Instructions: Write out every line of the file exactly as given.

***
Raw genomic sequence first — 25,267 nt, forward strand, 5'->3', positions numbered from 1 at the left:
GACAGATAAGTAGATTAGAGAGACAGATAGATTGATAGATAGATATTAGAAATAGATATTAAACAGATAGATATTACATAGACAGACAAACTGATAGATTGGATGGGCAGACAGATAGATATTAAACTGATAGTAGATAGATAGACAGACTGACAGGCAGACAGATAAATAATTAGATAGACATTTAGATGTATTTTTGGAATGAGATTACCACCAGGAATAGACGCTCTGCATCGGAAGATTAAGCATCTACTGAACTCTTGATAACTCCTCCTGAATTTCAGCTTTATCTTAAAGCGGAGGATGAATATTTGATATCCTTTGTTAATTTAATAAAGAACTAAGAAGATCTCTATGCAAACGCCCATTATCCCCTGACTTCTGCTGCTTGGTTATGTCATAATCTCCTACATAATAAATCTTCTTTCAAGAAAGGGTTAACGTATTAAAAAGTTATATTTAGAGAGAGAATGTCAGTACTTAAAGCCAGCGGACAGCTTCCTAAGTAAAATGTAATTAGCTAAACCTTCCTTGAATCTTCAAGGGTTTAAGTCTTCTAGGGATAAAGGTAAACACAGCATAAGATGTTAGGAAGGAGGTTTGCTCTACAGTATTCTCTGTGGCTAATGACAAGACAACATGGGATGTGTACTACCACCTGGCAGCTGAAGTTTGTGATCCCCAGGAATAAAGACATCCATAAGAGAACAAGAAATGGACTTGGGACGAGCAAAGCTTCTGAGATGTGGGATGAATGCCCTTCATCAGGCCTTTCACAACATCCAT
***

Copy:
Raw genomic sequence first — 25,267 nt, forward strand, 5'->3', positions numbered from 1 at the left:
GACAGATAAGTAGATTAGAGAGACAGATAGATTGATAGATAGATATTAGAAATAGATATTAAACAGATAGATATTACATAGACAGACAAACTGATAGATTGGATGGGCAGACAGATAGATATTAAACTGATAGTAGATAGATAGACAGACTGACAGGCAGACAGATAAATAATTAGATAGACATTTAGATGTATTTTTGGAATGAGATTACCACCAGGAATAGACGCTCTGCATCGGAAGATTAAGCATCTACTGAACTCTTGATAACTCCTCCTGAATTTCAGCTTTATCTTAAAGCGGAGGATGAATATTTGATATCCTTTGTTAATTTAATAAAGAACTAAGAAGATCTCTATGCAAACGCCCATTATCCCCTGACTTCTGCTGCTTGGTTATGTCATAATCTCCTACATAATAAATCTTCTTTCAAGAAAGGGTTAACGTATTAAAAAGTTATATTTAGAGAGAGAATGTCAGTACTTAAAGCCAGCGGACAGCTTCCTAAGTAAAATGTAATTAGCTAAACCTTCCTTGAATCTTCAAGGGTTTAAGTCTTCTAGGGATAAAGGTAAACACAGCATAAGATGTTAGGAAGGAGGTTTGCTCTACAGTATTCTCTGTGGCTAATGACAAGACAACATGGGATGTGTACTACCACCTGGCAGCTGAAGTTTGTGATCCCCAGGAATAAAGACATCCATAAGAGAACAAGAAATGGACTTGGGACGAGCAAAGCTTCTGAGATGTGGGATGAATGCCCTTCATCAGGCCTTTCACAACATCCAT